Will Bryan Kohberger Face Firing Squad if Convicted, Sentenced to Death? New Idaho Bill May Make It Possible
House Bill 186 "amends existing law to provide for execution by firing squad and to provide for certain requirements prior to an execution."
Bryan Kohberger could find himself standing in front of a firing squad if convicted of murder and sentenced to death after the passage of a new bill in Idaho.
House bill 186 passed in the House by a vote of 50-15 and then went to the Senate where it passed by a vote of 24-11, giving the bill a veto-proof majority as it headed to the desk of Gov. Brad Little.
The bill "amends existing law to provide for execution by firing squad and to provide for certain requirements prior to an execution."
Individuals who are sentenced to death in Idaho are currently executed by way of lethal injection.
This new bill allows for death by firing squad should the state not be able to obtain the drugs required for a lethal injection.
That happened last month in Idaho, when the scheduled execution of Gerald Ross Pizzuto Jr. had to be delayed because the state did not have the drugs required and there was no law on the books about an alternative method for executing those on death row.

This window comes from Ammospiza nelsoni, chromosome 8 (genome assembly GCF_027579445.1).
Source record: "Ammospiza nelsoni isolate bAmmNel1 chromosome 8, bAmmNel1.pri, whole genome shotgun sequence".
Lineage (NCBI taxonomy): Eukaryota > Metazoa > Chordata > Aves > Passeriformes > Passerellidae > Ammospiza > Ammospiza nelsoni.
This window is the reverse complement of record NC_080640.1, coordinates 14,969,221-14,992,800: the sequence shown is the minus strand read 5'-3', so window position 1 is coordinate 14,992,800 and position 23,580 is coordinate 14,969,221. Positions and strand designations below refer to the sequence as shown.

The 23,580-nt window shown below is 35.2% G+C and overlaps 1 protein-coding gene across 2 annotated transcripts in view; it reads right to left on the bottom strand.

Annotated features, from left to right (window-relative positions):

Idaho now joins South Carolina, Mississippi, Oklahoma and Utah to have death by firing squad as a form of execution.
The state is also where one of the country's most infamous alleged criminals is set to go on trial
Kohberger is accused of killing four University of Idaho students as they lay in their beds after a night of partying with friends. He has not entered a plea, but has been assigned a public defender who is qualified to handle death penalty cases.
LORI VALLOW DAYBELL MOTION TO DISMISS DEATH PENALTY
Meanwhile. another high-profile defendant learned that she will not be sentenced to death if convicted in her case.
Lori Vallow Daybell, the mother accused of killing her two children, filed a motion to dismiss the death penalty in her case earlier this month.
The judge overseeing those proceedings granted that motion on Tuesday during a bench hearing for reasons that are unclear because the court minutes are being kept under seal.
Vallow Daybell had also filed a motion to declare the death penalty unconstitutional as well, but the court declared that motion moot having already granted her motion to dismiss.
The judge in the case entered a not guilty plea on Vallow Daybell's behalf after she refused to respond to the charges.
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